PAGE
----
Top 5 Poisonous Holiday Plants

Poinsettias, Lilies, Mistletoe, Holly, and Pine, just to name a few of our favorite holiday plants. These plants are staple fixtures in many homes throughout the Thanksgiving, Christmas and Easter Holidays. However, they can be dangerous to your furry companions especially if ingested. If you plan to have these in your homes this season please keep them out of reach of your pets or maybe consider a fake version if you are planning on placing them in a spot that your furry companion could reach.

  1. Poinsettias- Poinsettias are known for their vibrant red color ( sometimes white in color) that fills the front of my churches. Many colleges and schools sell them for fundraisers. However, if your pet ingests them it can cause nausea and vomiting and in some cases even death. If you suspect your pet has ingested part of a poinsettia please contact your veterinarian.

  2. Lilies- Lilies are highly toxic to felines. In fact, every part of the lily from the pollen to the leaves, to the roots, and even the water in the vase. If a feline sniffs the pollen or ingest any part of a lily it can cause kidney failure. If you have a feline in the home it is strongly recommended to NOT have lilies in the house.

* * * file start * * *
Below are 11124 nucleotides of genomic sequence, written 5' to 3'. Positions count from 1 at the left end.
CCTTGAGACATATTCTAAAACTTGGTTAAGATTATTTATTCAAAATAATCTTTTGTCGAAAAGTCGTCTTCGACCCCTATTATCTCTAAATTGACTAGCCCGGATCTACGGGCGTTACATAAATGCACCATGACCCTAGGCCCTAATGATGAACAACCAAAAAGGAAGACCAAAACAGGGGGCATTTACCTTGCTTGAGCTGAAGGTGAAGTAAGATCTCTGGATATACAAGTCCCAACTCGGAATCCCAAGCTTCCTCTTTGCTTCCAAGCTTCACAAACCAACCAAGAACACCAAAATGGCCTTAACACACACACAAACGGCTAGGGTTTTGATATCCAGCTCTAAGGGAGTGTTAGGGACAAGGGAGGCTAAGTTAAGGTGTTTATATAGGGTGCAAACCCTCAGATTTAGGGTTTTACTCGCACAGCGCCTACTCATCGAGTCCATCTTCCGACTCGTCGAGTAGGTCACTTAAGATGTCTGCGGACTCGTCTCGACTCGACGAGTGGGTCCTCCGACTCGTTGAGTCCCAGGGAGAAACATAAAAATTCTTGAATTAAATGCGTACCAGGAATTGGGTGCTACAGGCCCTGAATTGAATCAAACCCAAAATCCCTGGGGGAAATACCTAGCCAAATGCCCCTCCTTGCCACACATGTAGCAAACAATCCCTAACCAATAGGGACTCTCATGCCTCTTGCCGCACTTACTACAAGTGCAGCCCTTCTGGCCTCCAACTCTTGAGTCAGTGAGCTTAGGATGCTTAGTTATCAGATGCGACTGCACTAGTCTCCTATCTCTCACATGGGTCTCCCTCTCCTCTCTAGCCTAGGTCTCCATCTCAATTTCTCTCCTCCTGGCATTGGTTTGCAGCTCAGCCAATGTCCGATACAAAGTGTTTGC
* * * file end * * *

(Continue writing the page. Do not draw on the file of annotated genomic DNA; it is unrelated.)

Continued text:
3. Mistletoe- “Kiss me under the mistletoe” is one of the favorite themes at a holiday party. However, you want to make sure the mistletoe is far out of reach of a pet. After ingesting mistletoe, pets can experience breathing problems, a drop in blood pressure, and hallucinations that often lead to unusual behavior. If ingested in large amounts your pet may experience seizures even death my occur. Please contact your veterinarian immediately if you suspect your pet ingested mistletoe.

  4. Holly- Holly graces many Christmas cards, with it’s vibrant green leaves and bright red berries it symbolizes joy. However, for your pets the Holly plants can cause vomiting and diarrhea. These plants are actually more poisonous than poinsettias. They contain toxins like saponins, methylxanthines (also found in dark chocolate), and cyanogens. Holly trees are best kept outside away from where your fur babies play. You do not want an emergency veterinarian visit this holiday season.

  5. Pine- O’ Christmas tree O’ Christmas tree…Many homes now have fake Christmas trees in their living rooms, due to allergies and poky pine needle on the floor. However, if you choose to have a Pine tree whether it be small or larger be careful of the Christmas tree’s water bowel with the mold, bacteria and fertilizers as they can be quite harmful to pets. The oil on the pine needles may also cause irritation in the mouth and possible vomiting. The sharp pine needles can cause agitation and lacerations in the digestive tract.